Commodity Management BlogInnovative Ideas and Thought Leadership for Volatile Commodity Marketplace
A sustained boom in natural gas recovery has shifted conversations in the United States from speculation about shortages and price hikes to decisions on how much should be exported. Studies continue to locate proven reserves and natural gas companies are vying for permission to build facilities to create liquefied natural gas (LNG) and export it to non-U.S. customers. Of the 20 federal permit applications that have been submitted to the Energy Department, only two (Cheniere Energy Inc., and Freeport LNG Expansion L.P.) have received approval. However, recent actions and statements made by the Obama administration suggest that more will be approved soon.
Companies given the go ahead will need to determine if the upfront billion dollar cost and time required to build a liquefaction/export facility is worthwhile. In the last few years alone, the U.S. has seen average prices of natural gas range from as little as $2.66 to nearly $8 per MMBtu. While Asia and Europe have seen double digit pricing during that time, it is difficult to predict what will happen as markets gain access to additional supply.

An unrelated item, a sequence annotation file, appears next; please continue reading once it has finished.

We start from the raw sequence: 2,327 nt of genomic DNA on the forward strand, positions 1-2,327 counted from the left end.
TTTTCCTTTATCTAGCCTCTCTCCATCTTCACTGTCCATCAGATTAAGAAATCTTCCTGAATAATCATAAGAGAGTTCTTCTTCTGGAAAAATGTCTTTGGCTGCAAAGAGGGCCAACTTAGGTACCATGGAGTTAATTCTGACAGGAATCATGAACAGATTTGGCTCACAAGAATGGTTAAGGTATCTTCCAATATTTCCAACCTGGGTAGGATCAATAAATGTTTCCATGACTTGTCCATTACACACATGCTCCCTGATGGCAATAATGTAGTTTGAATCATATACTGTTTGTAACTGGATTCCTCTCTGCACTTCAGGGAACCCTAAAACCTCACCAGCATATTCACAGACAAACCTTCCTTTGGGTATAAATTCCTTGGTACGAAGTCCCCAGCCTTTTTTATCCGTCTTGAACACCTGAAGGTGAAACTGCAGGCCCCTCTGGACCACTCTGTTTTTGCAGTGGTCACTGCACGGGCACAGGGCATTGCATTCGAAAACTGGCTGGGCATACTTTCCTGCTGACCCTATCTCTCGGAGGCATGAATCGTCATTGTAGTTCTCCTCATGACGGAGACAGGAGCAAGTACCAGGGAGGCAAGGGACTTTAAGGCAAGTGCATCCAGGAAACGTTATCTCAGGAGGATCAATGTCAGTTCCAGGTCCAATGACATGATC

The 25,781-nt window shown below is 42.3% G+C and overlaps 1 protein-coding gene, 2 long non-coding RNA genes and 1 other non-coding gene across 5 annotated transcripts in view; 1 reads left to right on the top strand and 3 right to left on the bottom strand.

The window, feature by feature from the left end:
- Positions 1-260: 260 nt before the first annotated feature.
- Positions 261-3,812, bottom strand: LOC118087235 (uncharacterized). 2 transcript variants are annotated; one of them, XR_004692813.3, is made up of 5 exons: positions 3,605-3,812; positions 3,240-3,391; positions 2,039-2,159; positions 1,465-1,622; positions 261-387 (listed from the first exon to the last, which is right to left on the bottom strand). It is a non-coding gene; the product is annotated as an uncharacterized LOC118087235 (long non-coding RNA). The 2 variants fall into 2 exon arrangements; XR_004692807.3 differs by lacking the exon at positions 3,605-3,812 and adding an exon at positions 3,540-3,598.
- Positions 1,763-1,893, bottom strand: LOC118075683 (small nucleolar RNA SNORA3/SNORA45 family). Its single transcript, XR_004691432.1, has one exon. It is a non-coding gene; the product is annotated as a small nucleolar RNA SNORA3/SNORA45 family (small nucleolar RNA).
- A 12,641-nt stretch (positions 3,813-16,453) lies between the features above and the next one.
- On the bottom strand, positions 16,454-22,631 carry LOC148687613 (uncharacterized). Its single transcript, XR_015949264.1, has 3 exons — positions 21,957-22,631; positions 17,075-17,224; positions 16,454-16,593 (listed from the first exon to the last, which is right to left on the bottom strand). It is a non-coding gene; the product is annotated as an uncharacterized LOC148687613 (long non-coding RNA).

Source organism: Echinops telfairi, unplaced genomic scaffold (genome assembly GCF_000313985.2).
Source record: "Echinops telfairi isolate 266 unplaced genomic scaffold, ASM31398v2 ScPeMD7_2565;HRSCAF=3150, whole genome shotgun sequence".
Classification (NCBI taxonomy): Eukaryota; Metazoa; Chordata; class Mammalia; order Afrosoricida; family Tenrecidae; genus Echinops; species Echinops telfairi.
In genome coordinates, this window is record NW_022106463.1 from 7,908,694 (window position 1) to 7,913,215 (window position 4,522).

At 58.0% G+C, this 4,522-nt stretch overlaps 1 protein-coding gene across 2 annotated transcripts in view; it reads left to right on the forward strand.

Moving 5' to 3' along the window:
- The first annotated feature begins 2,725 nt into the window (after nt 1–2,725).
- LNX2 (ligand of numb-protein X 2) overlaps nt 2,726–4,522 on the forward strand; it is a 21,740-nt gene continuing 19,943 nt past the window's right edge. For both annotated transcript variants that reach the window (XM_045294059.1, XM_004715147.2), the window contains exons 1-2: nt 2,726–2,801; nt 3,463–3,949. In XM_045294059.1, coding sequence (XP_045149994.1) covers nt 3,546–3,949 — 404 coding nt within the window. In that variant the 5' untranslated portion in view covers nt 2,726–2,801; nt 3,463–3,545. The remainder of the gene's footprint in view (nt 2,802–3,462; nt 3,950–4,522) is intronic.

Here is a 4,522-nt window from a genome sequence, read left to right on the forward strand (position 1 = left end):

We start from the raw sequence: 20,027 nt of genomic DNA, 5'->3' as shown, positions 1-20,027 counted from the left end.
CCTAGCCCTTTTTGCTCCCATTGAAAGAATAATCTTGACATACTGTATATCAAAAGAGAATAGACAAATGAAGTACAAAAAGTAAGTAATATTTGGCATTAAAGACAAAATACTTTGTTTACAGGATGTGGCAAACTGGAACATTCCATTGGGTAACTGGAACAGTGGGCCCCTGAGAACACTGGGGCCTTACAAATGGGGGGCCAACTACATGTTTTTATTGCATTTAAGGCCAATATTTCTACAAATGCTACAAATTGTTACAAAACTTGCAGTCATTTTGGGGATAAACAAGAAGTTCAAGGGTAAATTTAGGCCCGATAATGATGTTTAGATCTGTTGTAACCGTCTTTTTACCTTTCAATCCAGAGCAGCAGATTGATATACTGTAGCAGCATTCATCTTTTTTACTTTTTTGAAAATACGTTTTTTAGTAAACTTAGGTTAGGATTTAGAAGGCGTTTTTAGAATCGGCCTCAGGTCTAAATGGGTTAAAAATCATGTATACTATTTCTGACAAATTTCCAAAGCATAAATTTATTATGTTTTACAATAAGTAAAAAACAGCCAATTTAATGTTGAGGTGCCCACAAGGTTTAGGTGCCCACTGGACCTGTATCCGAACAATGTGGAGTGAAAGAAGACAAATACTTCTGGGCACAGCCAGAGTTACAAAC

Regionalized natural gas markets are already volatile. Changes in weather, unexpected problems with transport/refining equipment, and political events/policies can all drastically affect supply and demand. The vast amount of LNG set to enter foreign markets will increase uncertainty, and make it harder to navigate risk. Market participants and energy companies must be able to mitigate the risks of trading on a global scale.
Triple Point Technology’s energy trading and risk management (ETRM) software, Commodity XLTM, offers the best path to success. End users can accurately and efficiently monitor physical commodity movements and price changes, and configure a customized dashboard to display trade information and risk positions across transactions and markets. Click here to read more about Commodity XL for Gas.